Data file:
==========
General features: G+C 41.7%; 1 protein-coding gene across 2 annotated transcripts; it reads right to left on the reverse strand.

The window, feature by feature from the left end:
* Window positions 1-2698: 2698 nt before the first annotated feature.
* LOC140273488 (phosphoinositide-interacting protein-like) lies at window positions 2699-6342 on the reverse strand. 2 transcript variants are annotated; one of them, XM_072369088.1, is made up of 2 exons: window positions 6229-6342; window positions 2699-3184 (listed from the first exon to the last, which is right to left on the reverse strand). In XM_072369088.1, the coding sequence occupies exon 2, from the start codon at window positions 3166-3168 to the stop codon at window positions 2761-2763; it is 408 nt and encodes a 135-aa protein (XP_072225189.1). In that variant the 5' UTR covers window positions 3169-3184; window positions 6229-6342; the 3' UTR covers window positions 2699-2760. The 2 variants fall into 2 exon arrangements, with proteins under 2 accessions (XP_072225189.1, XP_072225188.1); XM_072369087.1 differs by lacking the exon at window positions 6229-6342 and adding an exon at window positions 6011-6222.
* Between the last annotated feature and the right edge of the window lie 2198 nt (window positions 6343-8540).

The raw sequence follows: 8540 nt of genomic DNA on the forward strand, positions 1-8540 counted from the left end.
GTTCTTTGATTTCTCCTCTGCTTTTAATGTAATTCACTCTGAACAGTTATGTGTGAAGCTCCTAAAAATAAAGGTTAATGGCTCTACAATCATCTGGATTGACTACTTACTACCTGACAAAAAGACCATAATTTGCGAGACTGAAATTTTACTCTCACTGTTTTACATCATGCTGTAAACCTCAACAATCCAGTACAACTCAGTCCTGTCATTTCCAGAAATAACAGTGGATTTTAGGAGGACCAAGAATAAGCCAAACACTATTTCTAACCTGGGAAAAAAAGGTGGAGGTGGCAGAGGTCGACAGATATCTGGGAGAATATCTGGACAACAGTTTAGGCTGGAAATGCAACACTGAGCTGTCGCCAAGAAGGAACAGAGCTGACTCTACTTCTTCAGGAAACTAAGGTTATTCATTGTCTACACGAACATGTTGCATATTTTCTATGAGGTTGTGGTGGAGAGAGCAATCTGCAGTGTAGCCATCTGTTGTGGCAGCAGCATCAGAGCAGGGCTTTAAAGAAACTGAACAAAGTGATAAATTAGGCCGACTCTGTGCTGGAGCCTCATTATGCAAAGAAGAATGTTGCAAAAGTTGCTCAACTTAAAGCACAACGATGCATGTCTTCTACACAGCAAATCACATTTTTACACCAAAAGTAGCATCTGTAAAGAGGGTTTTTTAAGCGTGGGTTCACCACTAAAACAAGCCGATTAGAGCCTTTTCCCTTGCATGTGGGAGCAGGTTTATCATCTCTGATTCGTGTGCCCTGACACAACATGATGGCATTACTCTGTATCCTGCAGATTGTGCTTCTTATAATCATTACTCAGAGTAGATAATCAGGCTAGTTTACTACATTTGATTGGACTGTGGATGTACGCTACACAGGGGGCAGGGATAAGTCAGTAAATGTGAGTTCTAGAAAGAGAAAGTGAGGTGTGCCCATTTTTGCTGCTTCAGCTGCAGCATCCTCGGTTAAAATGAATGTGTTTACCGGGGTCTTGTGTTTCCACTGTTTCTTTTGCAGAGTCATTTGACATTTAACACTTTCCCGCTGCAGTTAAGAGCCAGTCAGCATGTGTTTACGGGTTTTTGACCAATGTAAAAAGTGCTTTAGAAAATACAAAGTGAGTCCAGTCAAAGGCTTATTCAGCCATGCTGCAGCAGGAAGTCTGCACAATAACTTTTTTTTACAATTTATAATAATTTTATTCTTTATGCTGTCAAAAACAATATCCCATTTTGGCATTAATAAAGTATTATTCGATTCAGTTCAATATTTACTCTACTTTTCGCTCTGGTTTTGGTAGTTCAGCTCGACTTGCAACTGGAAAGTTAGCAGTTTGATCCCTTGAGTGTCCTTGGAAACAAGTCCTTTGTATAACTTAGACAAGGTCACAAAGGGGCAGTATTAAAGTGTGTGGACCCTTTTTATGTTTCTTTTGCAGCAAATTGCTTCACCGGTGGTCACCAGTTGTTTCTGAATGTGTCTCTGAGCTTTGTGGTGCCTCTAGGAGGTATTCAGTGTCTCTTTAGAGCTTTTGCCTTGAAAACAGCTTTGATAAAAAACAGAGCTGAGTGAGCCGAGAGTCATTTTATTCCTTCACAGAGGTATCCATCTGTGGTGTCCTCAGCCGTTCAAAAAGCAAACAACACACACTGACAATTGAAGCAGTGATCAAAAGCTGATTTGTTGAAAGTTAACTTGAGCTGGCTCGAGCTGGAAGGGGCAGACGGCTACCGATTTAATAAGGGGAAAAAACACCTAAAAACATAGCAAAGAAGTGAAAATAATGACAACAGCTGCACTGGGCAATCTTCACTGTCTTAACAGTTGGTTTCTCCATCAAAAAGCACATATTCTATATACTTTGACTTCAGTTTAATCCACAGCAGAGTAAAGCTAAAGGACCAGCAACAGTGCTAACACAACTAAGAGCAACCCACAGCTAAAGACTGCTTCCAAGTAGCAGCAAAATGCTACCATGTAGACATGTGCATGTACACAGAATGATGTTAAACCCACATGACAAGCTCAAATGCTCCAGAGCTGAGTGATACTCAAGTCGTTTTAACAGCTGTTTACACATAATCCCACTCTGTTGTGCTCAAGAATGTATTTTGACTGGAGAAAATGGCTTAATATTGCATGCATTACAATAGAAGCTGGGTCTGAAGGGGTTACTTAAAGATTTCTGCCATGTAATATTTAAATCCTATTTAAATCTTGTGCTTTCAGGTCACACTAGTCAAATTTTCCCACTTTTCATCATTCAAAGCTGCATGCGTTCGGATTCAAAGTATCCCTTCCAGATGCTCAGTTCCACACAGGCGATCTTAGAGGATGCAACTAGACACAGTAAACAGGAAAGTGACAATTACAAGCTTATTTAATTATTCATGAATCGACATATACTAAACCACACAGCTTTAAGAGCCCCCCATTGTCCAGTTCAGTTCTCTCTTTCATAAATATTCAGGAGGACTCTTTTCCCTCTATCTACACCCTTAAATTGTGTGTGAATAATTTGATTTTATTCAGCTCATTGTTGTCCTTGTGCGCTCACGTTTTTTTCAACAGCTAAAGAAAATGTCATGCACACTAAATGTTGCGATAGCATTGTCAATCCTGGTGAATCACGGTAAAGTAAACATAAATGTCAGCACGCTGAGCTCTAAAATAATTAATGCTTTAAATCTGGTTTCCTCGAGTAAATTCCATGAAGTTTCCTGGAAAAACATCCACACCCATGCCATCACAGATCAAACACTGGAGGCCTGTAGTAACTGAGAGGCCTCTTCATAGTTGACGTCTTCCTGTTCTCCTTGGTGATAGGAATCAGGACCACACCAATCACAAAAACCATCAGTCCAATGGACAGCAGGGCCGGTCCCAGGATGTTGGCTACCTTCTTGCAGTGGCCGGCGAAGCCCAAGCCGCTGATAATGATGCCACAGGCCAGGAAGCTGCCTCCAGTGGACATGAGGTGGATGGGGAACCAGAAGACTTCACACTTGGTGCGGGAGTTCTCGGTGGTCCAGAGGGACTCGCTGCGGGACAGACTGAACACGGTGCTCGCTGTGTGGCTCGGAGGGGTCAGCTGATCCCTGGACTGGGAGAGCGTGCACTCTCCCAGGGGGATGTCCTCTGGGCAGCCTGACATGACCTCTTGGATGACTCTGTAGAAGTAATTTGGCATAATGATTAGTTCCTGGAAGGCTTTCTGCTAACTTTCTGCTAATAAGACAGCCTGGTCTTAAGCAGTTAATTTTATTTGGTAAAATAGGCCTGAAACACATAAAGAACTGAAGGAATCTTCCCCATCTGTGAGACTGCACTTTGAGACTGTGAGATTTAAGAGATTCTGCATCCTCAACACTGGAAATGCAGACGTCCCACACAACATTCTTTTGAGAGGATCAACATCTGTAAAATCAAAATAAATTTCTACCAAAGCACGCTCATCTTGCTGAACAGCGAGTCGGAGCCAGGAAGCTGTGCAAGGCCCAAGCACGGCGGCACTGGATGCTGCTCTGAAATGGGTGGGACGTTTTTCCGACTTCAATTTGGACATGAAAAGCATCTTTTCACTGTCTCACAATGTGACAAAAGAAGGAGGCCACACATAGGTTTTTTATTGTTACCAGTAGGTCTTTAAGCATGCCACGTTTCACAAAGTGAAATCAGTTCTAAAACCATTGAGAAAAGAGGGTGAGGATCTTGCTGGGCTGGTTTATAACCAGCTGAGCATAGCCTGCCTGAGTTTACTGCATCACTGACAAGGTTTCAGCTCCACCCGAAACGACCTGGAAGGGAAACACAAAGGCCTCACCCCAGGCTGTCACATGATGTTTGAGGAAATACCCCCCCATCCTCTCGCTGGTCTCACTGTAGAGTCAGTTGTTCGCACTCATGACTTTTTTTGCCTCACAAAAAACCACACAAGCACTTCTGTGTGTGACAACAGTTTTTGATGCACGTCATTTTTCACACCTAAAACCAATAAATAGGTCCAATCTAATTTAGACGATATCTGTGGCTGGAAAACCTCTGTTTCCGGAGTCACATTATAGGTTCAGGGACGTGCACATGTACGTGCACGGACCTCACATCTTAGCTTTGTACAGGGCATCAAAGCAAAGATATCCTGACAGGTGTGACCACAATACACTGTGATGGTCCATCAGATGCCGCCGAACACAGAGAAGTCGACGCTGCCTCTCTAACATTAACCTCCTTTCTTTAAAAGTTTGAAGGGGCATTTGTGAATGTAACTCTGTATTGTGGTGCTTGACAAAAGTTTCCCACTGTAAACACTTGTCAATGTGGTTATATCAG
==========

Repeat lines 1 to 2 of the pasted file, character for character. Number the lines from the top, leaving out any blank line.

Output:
General features: G+C 41.7%; 1 protein-coding gene across 2 annotated transcripts; it reads right to left on the reverse strand.

The window, feature by feature from the left end: